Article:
Thursday, January 10, 2013

Local-washing in Kentucky

While I was queuing up some 80's rock music on YouTube this week an advertisement from Goldman Sachs started playing that brags about how they helped create local jobs in Louisville by financing a new NCAA arena. There was a lot of talk about putting local people back to work and revitalizing the downtown area, which were of course red flags that something is very wrong here.

The most obvious criticism is that this is an approach called local-washing where a large national company will try to piggybank onto the silly "Buy Local" fad by presenting itself as a savior of the local economy. Since most companies need workers to perform labor near their home, any company can argue it has a local impact on some community somewhere.

The second one is, what do I care about the local economy in Louisville? The local purchasing preference movement is all about putting your own community above all the others, so as a resident of Massachusetts shouldn't I be hostile to Goldman Sachs for helping one of our many rival communities?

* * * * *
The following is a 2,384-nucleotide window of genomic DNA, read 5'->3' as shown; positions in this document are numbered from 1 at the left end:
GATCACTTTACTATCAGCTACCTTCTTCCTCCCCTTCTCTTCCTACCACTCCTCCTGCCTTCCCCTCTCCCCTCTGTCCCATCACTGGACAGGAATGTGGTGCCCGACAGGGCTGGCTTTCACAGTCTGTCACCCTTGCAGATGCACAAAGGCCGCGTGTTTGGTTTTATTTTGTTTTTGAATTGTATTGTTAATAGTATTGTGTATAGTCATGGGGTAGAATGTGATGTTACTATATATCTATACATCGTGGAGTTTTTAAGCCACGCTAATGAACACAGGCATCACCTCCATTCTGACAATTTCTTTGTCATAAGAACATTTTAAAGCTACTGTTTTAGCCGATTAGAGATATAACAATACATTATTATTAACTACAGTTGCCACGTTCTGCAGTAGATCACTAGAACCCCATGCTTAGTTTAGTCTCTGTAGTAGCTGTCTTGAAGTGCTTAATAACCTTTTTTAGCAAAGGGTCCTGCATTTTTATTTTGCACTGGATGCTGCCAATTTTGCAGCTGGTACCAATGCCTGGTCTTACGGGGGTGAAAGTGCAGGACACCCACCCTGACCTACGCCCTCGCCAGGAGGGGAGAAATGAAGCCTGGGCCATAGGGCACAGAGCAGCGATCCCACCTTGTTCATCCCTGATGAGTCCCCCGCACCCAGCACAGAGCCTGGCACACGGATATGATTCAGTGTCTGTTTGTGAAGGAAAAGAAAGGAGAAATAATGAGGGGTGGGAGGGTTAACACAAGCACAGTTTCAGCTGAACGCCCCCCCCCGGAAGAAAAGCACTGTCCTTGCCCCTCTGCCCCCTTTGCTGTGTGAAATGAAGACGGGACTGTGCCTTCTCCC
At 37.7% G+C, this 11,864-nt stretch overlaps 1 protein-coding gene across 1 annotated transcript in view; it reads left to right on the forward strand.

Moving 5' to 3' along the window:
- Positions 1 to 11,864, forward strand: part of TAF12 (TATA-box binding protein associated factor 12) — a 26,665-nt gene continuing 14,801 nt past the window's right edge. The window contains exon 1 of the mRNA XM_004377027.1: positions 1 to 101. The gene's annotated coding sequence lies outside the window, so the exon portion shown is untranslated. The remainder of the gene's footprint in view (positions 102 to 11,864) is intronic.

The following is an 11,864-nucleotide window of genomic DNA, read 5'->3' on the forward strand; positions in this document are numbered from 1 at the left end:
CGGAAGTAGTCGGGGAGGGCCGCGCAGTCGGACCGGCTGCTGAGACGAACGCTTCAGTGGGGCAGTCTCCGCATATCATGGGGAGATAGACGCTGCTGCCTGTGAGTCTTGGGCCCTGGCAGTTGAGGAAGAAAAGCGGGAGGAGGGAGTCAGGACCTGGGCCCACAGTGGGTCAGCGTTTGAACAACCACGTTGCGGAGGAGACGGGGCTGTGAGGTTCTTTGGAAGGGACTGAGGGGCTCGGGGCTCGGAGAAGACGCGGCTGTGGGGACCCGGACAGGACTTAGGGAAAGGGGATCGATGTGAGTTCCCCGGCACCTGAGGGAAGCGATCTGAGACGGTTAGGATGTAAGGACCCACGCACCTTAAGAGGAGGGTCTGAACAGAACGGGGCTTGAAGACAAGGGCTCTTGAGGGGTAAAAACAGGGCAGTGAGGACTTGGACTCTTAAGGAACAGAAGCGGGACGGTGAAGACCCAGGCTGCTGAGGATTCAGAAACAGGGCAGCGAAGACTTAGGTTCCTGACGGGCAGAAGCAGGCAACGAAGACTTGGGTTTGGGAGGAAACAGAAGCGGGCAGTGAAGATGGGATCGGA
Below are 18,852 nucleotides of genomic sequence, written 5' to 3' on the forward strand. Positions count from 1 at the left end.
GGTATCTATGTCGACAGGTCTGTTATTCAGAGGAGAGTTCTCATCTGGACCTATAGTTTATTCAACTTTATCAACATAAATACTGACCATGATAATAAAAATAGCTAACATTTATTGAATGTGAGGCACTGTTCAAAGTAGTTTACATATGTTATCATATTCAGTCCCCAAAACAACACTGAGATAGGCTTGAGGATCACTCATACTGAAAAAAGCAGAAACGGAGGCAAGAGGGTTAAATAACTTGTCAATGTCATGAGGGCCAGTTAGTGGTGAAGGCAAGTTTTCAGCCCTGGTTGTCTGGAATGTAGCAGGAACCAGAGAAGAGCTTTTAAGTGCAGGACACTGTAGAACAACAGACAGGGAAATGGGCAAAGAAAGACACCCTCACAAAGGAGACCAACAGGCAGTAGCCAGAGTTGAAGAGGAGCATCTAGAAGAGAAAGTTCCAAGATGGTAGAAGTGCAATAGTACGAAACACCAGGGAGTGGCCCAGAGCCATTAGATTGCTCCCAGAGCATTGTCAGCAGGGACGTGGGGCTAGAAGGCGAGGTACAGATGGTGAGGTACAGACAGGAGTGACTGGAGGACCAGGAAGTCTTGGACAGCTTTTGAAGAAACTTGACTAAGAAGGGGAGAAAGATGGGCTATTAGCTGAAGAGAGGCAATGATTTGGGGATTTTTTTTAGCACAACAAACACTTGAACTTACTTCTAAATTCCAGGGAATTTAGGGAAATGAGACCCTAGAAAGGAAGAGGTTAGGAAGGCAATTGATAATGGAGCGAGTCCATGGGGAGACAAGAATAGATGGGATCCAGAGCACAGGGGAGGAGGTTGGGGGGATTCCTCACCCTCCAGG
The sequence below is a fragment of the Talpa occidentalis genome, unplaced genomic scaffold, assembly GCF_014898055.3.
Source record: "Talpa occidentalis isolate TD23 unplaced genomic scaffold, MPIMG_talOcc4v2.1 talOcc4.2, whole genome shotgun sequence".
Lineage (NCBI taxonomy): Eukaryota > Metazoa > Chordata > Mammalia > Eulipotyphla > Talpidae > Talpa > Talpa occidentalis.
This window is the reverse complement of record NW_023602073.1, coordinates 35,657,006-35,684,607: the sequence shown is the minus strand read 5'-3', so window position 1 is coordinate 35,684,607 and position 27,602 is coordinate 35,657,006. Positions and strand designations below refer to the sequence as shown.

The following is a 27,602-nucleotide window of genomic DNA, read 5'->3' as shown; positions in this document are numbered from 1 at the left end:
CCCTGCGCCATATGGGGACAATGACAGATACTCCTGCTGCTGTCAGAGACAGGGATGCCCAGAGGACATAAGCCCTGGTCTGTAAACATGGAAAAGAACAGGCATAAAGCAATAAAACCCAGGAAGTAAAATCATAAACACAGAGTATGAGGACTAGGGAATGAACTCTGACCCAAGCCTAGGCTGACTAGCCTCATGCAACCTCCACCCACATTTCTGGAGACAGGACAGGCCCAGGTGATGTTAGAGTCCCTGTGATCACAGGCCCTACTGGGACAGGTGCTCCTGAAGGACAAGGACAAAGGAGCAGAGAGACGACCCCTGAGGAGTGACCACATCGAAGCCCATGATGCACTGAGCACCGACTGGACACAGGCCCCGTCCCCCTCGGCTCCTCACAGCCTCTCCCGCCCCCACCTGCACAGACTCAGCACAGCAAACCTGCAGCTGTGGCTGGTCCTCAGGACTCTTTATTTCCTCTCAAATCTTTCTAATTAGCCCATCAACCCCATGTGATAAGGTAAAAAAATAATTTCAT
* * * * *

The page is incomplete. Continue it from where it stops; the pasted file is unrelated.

The third is that arenas are a horrible use of taxpayer money. Sports economist Roger Noll said mixed-use arenas like this one will break even at best, as they mow down a lot of property that can no longer be used for other purposes, and that's if the arena sees constant use. This one doesn't.

The Goldman Sachs video never reveals the name of the arena, which is understandable as it has the unfortunate moniker of the KFC Yum! Center. Like clockwork observations started pouring out about how great the arena is for the city, but the financial figures tell a different story.

The official price tag was $238 million, but critics put it at $348 million by focusing on the municipal bonds the city had to take out to pay for it. The annual profits can't even clear $1 million a year, the city may have to kick in $9.8 million annually to help it makes its mortgages and the arena's managing authority just had its credit rating kicked down the stairs.

Sorry Goldman Sachs, but this Yum! center just made me lose my appetite.

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